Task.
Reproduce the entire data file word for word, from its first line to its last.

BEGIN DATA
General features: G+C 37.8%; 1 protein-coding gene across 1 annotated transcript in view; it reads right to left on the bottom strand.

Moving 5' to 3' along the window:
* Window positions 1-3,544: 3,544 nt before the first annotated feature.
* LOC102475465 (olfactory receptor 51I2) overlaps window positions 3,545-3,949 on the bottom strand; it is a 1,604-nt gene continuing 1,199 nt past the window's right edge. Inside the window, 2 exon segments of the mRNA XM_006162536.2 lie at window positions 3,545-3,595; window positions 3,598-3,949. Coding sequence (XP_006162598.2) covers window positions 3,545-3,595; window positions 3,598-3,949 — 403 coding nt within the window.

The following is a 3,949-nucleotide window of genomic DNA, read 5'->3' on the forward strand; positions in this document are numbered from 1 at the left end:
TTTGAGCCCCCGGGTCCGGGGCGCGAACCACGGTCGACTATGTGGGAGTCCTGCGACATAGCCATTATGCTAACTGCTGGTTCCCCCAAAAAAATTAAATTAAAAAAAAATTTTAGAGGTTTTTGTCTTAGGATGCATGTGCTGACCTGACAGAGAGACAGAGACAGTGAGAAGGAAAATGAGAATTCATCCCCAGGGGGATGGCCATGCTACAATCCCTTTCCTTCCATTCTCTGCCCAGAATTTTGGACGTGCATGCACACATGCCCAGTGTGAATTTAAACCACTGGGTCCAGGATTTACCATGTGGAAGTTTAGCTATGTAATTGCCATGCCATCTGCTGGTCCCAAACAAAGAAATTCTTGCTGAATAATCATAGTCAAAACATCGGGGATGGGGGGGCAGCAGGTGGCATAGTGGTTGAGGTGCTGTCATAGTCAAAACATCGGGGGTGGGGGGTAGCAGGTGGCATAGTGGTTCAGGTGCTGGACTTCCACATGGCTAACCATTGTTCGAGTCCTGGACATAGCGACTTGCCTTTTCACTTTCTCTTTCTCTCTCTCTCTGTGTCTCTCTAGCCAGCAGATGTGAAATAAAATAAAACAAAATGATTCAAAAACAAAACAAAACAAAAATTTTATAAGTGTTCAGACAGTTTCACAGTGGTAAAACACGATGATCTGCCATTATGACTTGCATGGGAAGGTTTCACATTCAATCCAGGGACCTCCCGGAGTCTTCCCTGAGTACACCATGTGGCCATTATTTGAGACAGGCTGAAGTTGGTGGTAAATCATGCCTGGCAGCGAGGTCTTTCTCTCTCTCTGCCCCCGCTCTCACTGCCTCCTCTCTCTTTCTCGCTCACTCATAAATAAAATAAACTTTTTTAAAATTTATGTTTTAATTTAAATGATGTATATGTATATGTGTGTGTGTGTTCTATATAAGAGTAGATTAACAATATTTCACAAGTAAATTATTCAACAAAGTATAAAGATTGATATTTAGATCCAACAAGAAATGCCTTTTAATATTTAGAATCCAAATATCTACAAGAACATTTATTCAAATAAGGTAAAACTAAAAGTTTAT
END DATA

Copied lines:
General features: G+C 37.8%; 1 protein-coding gene across 1 annotated transcript in view; it reads right to left on the bottom strand.

Moving 5' to 3' along the window:
* Window positions 1-3,544: 3,544 nt before the first annotated feature.
* LOC102475465 (olfactory receptor 51I2) overlaps window positions 3,545-3,949 on the bottom strand; it is a 1,604-nt gene continuing 1,199 nt past the window's right edge. Inside the window, 2 exon segments of the mRNA XM_006162536.2 lie at window positions 3,545-3,595; window positions 3,598-3,949. Coding sequence (XP_006162598.2) covers window positions 3,545-3,595; window positions 3,598-3,949 — 403 coding nt within the window.

The following is a 3,949-nucleotide window of genomic DNA, read 5'->3' on the forward strand; positions in this document are numbered from 1 at the left end:
TTTGAGCCCCCGGGTCCGGGGCGCGAACCACGGTCGACTATGTGGGAGTCCTGCGACATAGCCATTATGCTAACTGCTGGTTCCCCCAAAAAAATTAAATTAAAAAAAAATTTTAGAGGTTTTTGTCTTAGGATGCATGTGCTGACCTGACAGAGAGACAGAGACAGTGAGAAGGAAAATGAGAATTCATCCCCAGGGGGATGGCCATGCTACAATCCCTTTCCTTCCATTCTCTGCCCAGAATTTTGGACGTGCATGCACACATGCCCAGTGTGAATTTAAACCACTGGGTCCAGGATTTACCATGTGGAAGTTTAGCTATGTAATTGCCATGCCATCTGCTGGTCCCAAACAAAGAAATTCTTGCTGAATAATCATAGTCAAAACATCGGGGATGGGGGGGCAGCAGGTGGCATAGTGGTTGAGGTGCTGTCATAGTCAAAACATCGGGGGTGGGGGGTAGCAGGTGGCATAGTGGTTCAGGTGCTGGACTTCCACATGGCTAACCATTGTTCGAGTCCTGGACATAGCGACTTGCCTTTTCACTTTCTCTTTCTCTCTCTCTCTGTGTCTCTCTAGCCAGCAGATGTGAAATAAAATAAAACAAAATGATTCAAAAACAAAACAAAACAAAAATTTTATAAGTGTTCAGACAGTTTCACAGTGGTAAAACACGATGATCTGCCATTATGACTTGCATGGGAAGGTTTCACATTCAATCCAGGGACCTCCCGGAGTCTTCCCTGAGTACACCATGTGGCCATTATTTGAGACAGGCTGAAGTTGGTGGTAAATCATGCCTGGCAGCGAGGTCTTTCTCTCTCTCTGCCCCCGCTCTCACTGCCTCCTCTCTCTTTCTCGCTCACTCATAAATAAAATAAACTTTTTTAAAATTTATGTTTTAATTTAAATGATGTATATGTATATGTGTGTGTGTGTTCTATATAAGAGTAGATTAACAATATTTCACAAGTAAATTATTCAACAAAGTATAAAGATTGATATTTAGATCCAACAAGAAATGCCTTTTAATATTTAGAATCCAAATATCTACAAGAACATTTATTCAAATAAGGTAAAACTAAAAGTTTAT